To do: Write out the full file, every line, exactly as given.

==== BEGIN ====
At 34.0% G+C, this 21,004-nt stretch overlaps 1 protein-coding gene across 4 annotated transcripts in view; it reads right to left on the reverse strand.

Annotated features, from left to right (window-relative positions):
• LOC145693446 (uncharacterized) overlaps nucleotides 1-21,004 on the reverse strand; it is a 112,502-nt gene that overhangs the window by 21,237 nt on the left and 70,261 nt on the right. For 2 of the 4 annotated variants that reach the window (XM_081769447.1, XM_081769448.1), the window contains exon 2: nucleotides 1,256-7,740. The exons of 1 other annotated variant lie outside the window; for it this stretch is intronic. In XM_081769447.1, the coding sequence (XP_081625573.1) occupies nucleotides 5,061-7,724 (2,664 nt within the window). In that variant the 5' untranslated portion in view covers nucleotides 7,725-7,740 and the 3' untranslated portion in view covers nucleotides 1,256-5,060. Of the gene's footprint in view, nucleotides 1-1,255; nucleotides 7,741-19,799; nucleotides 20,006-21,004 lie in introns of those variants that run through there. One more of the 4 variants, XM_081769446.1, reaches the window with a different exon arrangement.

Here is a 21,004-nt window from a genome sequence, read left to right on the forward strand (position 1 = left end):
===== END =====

At 34.0% G+C, this 21,004-nt stretch overlaps 1 protein-coding gene across 4 annotated transcripts in view; it reads right to left on the reverse strand.

Annotated features, from left to right (window-relative positions):
• LOC145693446 (uncharacterized) overlaps nucleotides 1-21,004 on the reverse strand; it is a 112,502-nt gene that overhangs the window by 21,237 nt on the left and 70,261 nt on the right. For 2 of the 4 annotated variants that reach the window (XM_081769447.1, XM_081769448.1), the window contains exon 2: nucleotides 1,256-7,740. The exons of 1 other annotated variant lie outside the window; for it this stretch is intronic. In XM_081769447.1, the coding sequence (XP_081625573.1) occupies nucleotides 5,061-7,724 (2,664 nt within the window). In that variant the 5' untranslated portion in view covers nucleotides 7,725-7,740 and the 3' untranslated portion in view covers nucleotides 1,256-5,060. Of the gene's footprint in view, nucleotides 1-1,255; nucleotides 7,741-19,799; nucleotides 20,006-21,004 lie in introns of those variants that run through there. One more of the 4 variants, XM_081769446.1, reaches the window with a different exon arrangement.

Here is a 21,004-nt window from a genome sequence, read left to right on the forward strand (position 1 = left end):